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It’s official- winter has arrived. The trees are bare, the wind is blowing, the sun goes home at 5 p.m., and it’s cold out. While I’m not really the biggest fan of cold weather, I am a super fan of winter food.

“I’ve always associated chili with winter, and it’s become a staple of the season. It also happens to be a seriously easy food to make, and you can whip large batches and freeze it for later.”

What’s winter food? You know, like soups, stews, things that are hearty — things like spicy black bean and corn chili My fondest memories of eating chili are from when I was younger, and we’d go to the local college to watch football games.

There would be a large group of us with piles of blankets, screaming and yelling, and after we’d won (because they were good back then), we’d trek back to a friend’s house for a giant bowl of steaming hot chili.

Since then, I’ve always associated chili with winter, and my spicy black bean and corn chili has become a staple of the season. It also happens to be a seriously easy food to make, and you can make it in large quantities and freeze it later. Chili is versatile, meaning you can adjust the spices and vegetables to fit your tastes or the tastes of the people who live with you.

You’ll want to do this in your slow cooker, or a large, heavy-bottomed pot. If you’re using a slow cooker, you’ll want to do the first few steps in a regular pan, as you can’t sauté in a crockpot.

Start by browning your meat. I went with some really nice, lean ground beef, but you can also do ground turkey if you want. Both hold up well in this dish. Sprinkle in some salt and pepper, and make sure it’s fully cooked, then drain it and put it aside (or in your slow cooker.) 

Pro-tip: The draining is essential because while that fat tastes good, it’s going to pool up in the chili and then you’ll just end up with mouthfuls of it.

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Next are the veggies. I go simple here because I don’t really like chunks in my chili. My veggie combo is onions, garlic, black beans, and corn. You don’t need to drain the black beans if you want- their liquid adds some flavor. You could totally add in squash, other kinds of beans, or any other vegetables. Just make sure you sauté them before you put them in the chili.

Sweat out the onions and garlic, and throw in the black beans and corn just to get them warmed up. You’re not fully cooking the veg here because they’ll keep going in the pot itself, and no one likes disintegrating produce.

Dump the meat and your vegetable mixture into your pot or slow cooker, and add in one monster can of crushed tomatoes, one regular sized can of diced tomatoes, and then use that can to dump in some water. The water is optional, but I like the texture a little thinner.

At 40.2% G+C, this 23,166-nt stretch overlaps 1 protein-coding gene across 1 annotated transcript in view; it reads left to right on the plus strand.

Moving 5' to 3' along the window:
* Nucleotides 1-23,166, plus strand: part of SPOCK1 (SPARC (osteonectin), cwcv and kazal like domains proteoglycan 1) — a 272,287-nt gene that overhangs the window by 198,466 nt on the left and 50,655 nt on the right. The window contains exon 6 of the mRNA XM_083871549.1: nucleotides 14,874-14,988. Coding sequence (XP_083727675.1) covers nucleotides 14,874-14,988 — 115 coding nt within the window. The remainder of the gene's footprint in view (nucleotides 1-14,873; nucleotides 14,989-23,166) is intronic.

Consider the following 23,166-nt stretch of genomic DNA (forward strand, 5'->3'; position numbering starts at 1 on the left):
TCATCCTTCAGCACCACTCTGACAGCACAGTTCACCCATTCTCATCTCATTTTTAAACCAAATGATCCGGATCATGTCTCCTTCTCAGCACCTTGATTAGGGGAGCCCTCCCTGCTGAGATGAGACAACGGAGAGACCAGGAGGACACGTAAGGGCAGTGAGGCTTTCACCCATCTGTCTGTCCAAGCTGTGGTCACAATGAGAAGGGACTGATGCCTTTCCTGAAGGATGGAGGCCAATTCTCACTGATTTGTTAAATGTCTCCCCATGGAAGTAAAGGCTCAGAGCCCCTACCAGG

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Now, the seasonings. These are totally adjustable, especially for the spicy ones. We like things with a little heat in my house, so there’s a little more pepper in my recipe. My spice mix is as follows: salt, pepper, red pepper flakes, cayenne, chili powder, and cumin. Dump these in too, give the whole thing a mix, lid it, and you’re done. If you’re using a slow cooker, keep it on high for about 4 hours. If you’re using a regular pot, try medium-low for a couple hours.

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Chili doesn’t really have to be cooked very long but it might taste a little watery or diluted if you eat it right away, so I like to let it sit for a while. Of course, I top the whole thing with a silly amount of cheese, and some crushed up tortilla chips, but you could add sour cream or even avocado if you’re feeling fancy.

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INGREDIENTS| Makes 4-6 servings

  • 1 lb ground meat
  • ½ large onion
  • 2 cloves of garlic, minced
  • 1 can of black beans
  • 1 can of yellow corn, drained
  • 1 large can crushed tomatoes
  • 1 small can diced tomatoes
  • ¼ tsp cayenne pepper
  • ¼ tsp red pepper flakes
  • ½ tsp chili powder
  • ½ tsp cumin
  • ½ tsp salt
  • ½ tsp pepper

RECIPE

  1. Brown the meat with some salt and pepper until fully cooked. Drain and set aside (or in your slow cooker, if cooking separately.)
  2. Sauté onions and garlic, and any other vegetables you are adding. Add to cooking vessel.
  3. Dump in tomatoes and spice mixture. Stir well.
  4. Cook for 3-4 hours on medium low (stockpot) or high (slow cooker).
  5. Taste throughout and add seasonings if necessary.
  6. Top with cheese, sour cream, tortilla chips, or avocado (or anything else you can think of.)
Taryn Lachter
About the Author

I grew up in the food industry, and food is my first love. I’m obsessed with all things that taste good, especially cheese, and the fastest way to win my heart is through my stomach. You can find usually find me rooting around in my kitchen, or enjoying something new on the scene in New York City.

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